Guardianship Bill of Rights for adults passes ABA House; 'it is needed'
The ABA House of Delegates passed a resolution Monday urging all law and policymaking bodies to adopt the Guardianship Bill of Rights, which recognizes 21 rights for adults who have a guardian.
Speaking in support of Resolution 506 at the ABA Annual Meeting in Denver, Robyn Shapiro, the chair of the Commission on Law and Aging, said the bill of rights “is the first nationally recognized statement of such rights in this country.”
She added: “And it is needed because today we have pretty sparse legal protections for rights that are post-adjudication of the guardianship itself.”
In 2022, the National Guardianship Network—which includes the ABA Commission on Law and Aging and the ABA Section of Real Property, Trust and Estate Law—created the Guardianship Bill of Rights to serve as a model, according to the report that accompanies the resolution. It divides rights into three main areas: access-to-justice rights, core human rights and decision-making rights.
Some examples are:
- The right to be present and participate in court.
- The right to ask a court to review and possibly change a guardianship or guardian.
- The right to be treated with dignity and respect.
- The right to personal privacy.
- The right to fully participate in all decisions.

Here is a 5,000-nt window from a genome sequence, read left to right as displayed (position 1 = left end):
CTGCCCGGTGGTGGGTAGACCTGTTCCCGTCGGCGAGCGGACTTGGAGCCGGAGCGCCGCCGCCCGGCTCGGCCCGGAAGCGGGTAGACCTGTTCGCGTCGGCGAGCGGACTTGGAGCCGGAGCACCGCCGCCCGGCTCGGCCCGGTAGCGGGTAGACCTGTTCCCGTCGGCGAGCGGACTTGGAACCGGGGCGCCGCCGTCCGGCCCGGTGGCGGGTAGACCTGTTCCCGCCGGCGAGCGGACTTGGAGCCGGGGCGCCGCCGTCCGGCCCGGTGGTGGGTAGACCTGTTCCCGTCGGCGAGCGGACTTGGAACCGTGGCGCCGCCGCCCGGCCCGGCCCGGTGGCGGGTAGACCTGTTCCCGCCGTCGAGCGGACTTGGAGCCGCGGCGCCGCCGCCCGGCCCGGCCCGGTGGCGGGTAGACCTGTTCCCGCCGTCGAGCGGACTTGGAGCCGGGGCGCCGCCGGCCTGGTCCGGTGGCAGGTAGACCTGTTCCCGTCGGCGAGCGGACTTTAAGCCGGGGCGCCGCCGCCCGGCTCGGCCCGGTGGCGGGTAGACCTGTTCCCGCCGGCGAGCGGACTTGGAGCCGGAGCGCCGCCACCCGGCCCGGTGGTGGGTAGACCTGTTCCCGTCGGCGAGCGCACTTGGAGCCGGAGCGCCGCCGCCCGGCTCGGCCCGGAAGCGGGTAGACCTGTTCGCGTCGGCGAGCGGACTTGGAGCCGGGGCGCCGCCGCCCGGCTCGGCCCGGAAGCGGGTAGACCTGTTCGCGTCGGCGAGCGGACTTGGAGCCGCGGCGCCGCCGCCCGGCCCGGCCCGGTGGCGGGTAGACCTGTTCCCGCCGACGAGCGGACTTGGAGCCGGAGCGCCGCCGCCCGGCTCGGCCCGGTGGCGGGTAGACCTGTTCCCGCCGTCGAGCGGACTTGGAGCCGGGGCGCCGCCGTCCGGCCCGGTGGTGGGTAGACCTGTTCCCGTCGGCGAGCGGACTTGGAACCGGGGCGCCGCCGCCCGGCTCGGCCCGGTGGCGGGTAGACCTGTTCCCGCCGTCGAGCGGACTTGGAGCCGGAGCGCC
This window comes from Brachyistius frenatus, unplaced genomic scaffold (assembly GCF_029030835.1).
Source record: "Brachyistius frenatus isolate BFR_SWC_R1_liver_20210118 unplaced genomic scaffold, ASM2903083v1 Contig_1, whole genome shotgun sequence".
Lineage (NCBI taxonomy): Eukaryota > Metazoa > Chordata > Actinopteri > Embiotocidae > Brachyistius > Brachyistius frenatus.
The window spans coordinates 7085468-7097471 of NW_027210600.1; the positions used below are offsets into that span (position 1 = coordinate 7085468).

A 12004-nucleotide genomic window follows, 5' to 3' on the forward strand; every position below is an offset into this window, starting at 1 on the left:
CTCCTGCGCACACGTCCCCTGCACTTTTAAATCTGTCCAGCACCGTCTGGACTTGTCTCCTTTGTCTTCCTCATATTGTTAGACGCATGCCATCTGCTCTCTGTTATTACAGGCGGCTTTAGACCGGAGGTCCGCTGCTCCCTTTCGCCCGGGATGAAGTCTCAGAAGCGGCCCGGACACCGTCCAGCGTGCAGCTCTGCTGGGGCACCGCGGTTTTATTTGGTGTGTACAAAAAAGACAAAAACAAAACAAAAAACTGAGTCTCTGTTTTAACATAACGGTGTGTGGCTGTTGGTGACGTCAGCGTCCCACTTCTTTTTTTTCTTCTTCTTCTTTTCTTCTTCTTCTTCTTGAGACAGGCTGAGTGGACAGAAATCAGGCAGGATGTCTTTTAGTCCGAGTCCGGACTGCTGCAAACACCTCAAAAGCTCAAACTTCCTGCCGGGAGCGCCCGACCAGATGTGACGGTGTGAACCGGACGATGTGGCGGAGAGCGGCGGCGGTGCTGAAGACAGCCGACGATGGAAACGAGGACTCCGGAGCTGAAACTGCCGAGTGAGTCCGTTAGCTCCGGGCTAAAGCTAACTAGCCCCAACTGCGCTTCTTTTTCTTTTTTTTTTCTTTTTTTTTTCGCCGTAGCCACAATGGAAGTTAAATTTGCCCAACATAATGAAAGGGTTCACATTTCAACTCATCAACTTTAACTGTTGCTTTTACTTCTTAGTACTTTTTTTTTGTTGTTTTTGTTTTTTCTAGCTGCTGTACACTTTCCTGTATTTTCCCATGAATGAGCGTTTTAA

- The right to receive necessary services.
The full list of all 21 rights is found here.
Follow along with the ABA Journal’s coverage of the 2023 ABA Annual Meeting here.
The National Guardianship Network convened the Fourth National Guardianship Summit in May 2021 and proposed 22 recommendations for guardianship reform. The first recommendation was to establish a task force to draft a model Guardianship Bill of Rights.
During the 2022 ABA Midyear Meeting, the House of Delegates adopted the recommendations of the Fourth National Guardianship Summit and encouraged all legislatures and policymakers to incorporate them when improving guardianship laws, policies and practices.
Resolution 506, which is sponsored by the Section of Civil Rights and Social Justice, the Commission on Law and Aging, and several other entities, also urges law and policymaking bodies to assure meaningful due process in guardianship cases.
That “is so important, of course, because guardianship removes or restricts the legal rights of a person,” Shapiro said. “That demands careful protection of due process.”
David English, a Section of Real Property, Trust and Estate Law representative to the House and immediate-past chair of the National Guardianship Network, also spoke in support of the measure. He encouraged his colleagues to remember the ABA has been active in guardianship reform for at least 40 years.
“Our approval today will let the ABA continue its advocacy efforts in the area of guardianship and in fact enhance those efforts,” he said.
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